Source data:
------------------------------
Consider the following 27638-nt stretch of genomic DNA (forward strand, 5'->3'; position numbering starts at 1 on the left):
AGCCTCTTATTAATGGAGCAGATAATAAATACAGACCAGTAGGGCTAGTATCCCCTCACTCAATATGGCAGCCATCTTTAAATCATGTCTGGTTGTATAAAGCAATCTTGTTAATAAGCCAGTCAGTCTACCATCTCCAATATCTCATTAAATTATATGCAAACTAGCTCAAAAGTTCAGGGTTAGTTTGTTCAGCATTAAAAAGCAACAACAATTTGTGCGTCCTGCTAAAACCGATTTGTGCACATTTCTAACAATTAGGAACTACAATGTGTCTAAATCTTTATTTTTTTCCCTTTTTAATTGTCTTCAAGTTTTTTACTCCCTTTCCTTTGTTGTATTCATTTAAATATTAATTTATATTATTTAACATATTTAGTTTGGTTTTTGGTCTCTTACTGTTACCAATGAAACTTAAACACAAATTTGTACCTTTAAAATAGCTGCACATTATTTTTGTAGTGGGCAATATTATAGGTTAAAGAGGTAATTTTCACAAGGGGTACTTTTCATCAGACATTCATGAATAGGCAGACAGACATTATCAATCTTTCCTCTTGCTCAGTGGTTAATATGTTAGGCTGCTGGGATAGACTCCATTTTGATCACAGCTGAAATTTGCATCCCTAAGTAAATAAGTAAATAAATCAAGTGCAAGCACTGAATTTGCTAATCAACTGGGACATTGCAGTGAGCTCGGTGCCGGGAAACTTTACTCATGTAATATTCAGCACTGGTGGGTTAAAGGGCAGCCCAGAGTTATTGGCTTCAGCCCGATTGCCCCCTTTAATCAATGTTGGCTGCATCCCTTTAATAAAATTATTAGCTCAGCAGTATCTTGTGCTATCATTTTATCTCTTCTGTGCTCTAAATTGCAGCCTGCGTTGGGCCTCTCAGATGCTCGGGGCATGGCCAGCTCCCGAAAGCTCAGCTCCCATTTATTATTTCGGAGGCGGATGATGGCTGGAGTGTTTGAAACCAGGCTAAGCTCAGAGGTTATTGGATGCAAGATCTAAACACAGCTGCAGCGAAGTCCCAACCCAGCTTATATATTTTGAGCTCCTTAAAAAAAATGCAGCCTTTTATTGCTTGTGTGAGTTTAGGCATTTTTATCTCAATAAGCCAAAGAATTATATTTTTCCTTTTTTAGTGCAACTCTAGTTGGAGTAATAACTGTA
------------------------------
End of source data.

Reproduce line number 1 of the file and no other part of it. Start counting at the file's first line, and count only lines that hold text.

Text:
Consider the following 27638-nt stretch of genomic DNA (forward strand, 5'->3'; position numbering starts at 1 on the left):